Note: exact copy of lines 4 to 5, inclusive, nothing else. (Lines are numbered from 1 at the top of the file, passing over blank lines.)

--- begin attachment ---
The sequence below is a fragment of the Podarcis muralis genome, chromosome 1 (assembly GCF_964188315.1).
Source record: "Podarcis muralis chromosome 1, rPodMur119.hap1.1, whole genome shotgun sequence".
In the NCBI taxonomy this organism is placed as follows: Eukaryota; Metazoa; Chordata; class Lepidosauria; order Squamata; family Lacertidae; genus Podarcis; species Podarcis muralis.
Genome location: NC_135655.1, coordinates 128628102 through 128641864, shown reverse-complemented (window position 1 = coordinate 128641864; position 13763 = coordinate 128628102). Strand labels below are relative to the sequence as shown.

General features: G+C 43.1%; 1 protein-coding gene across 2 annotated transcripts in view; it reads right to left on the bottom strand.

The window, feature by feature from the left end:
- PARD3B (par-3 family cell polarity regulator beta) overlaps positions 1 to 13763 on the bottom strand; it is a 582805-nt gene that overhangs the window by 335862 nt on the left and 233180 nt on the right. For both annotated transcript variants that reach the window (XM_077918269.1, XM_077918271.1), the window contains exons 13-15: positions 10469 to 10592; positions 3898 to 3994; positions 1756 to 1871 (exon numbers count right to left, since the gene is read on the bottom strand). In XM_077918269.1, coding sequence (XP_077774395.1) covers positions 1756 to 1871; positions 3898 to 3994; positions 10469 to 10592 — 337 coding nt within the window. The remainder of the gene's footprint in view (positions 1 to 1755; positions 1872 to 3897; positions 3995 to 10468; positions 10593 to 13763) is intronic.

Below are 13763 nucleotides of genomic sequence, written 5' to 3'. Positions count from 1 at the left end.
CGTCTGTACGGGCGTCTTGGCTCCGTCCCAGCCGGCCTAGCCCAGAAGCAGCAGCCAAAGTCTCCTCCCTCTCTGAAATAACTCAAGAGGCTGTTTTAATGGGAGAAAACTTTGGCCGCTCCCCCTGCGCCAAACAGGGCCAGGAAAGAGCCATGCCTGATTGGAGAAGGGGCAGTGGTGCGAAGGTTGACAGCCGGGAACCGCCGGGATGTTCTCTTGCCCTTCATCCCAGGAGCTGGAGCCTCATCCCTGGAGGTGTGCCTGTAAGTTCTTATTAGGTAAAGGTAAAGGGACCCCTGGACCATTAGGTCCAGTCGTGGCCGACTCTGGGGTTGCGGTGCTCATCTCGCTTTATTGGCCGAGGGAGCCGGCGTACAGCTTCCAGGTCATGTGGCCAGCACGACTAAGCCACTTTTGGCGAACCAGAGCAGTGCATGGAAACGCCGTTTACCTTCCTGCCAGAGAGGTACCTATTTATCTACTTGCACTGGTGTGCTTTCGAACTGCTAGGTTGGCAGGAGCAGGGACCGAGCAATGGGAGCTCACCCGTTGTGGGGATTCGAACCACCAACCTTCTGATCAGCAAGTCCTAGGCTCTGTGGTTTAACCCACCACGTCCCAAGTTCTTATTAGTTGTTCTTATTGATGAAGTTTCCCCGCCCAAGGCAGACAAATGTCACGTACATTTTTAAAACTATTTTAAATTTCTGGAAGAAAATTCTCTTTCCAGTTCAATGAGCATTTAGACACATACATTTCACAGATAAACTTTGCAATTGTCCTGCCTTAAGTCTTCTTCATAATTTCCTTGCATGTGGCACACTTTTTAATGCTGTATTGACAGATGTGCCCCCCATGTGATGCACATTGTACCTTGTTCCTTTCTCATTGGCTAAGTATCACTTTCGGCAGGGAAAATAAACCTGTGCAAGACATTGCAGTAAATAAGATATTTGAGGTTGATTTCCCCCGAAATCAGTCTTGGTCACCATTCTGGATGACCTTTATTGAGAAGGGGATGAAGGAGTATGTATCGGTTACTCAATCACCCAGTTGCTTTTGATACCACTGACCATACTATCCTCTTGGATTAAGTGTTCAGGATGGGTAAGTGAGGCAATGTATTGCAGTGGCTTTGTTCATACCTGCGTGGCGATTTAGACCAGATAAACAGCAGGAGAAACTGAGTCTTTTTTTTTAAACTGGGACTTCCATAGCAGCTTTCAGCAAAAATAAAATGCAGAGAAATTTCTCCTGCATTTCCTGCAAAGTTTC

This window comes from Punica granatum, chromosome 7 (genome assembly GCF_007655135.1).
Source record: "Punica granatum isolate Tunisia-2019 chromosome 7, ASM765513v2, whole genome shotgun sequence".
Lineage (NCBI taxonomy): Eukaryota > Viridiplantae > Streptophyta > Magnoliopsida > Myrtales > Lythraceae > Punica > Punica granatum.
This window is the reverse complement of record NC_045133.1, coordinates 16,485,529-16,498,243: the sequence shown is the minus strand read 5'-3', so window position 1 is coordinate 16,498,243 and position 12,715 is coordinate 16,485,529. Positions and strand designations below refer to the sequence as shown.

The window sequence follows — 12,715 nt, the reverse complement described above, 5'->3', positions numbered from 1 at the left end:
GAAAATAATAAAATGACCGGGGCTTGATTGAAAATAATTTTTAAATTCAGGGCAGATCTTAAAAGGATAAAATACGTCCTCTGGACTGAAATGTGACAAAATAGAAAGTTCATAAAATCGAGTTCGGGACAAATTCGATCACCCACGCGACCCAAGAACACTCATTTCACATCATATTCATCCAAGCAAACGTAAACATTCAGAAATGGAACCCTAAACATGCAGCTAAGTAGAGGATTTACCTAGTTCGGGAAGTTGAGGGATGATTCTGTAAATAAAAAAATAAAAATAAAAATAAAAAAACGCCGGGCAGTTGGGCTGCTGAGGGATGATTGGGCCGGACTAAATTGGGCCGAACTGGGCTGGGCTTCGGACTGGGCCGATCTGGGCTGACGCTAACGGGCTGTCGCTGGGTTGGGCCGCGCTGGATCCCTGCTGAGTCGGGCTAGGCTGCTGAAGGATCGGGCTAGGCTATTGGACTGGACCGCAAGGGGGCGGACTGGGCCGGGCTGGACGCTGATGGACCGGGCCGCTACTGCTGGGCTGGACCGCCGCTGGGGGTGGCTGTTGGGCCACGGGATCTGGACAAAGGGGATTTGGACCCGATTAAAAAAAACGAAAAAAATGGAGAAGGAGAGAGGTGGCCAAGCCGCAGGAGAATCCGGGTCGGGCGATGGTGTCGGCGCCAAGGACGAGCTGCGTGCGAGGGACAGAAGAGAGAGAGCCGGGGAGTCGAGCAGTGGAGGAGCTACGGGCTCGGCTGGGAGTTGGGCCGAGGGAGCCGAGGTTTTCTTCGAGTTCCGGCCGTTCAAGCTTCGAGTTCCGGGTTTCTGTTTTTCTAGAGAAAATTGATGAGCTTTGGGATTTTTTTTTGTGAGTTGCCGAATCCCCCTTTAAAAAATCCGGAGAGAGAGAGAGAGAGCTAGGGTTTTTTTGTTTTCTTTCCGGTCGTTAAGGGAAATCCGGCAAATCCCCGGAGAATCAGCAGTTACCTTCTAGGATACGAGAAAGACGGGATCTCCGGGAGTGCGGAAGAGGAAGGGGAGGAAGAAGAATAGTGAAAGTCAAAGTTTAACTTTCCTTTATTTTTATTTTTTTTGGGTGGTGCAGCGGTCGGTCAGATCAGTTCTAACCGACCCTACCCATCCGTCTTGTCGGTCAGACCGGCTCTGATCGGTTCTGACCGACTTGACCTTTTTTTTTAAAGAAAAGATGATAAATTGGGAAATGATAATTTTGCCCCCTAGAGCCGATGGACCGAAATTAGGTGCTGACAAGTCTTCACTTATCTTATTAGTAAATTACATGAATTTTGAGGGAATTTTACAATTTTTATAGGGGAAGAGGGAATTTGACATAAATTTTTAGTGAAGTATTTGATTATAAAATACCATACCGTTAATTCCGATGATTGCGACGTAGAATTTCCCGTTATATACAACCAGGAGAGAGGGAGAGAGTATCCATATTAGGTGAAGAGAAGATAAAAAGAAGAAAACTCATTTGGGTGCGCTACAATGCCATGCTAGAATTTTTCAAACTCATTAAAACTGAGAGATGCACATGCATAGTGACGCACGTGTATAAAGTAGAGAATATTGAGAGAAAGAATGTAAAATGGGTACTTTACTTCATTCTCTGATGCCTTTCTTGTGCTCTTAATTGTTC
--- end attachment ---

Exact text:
Genome location: NC_135655.1, coordinates 128628102 through 128641864, shown reverse-complemented (window position 1 = coordinate 128641864; position 13763 = coordinate 128628102). Strand labels below are relative to the sequence as shown.

General features: G+C 43.1%; 1 protein-coding gene across 2 annotated transcripts in view; it reads right to left on the bottom strand.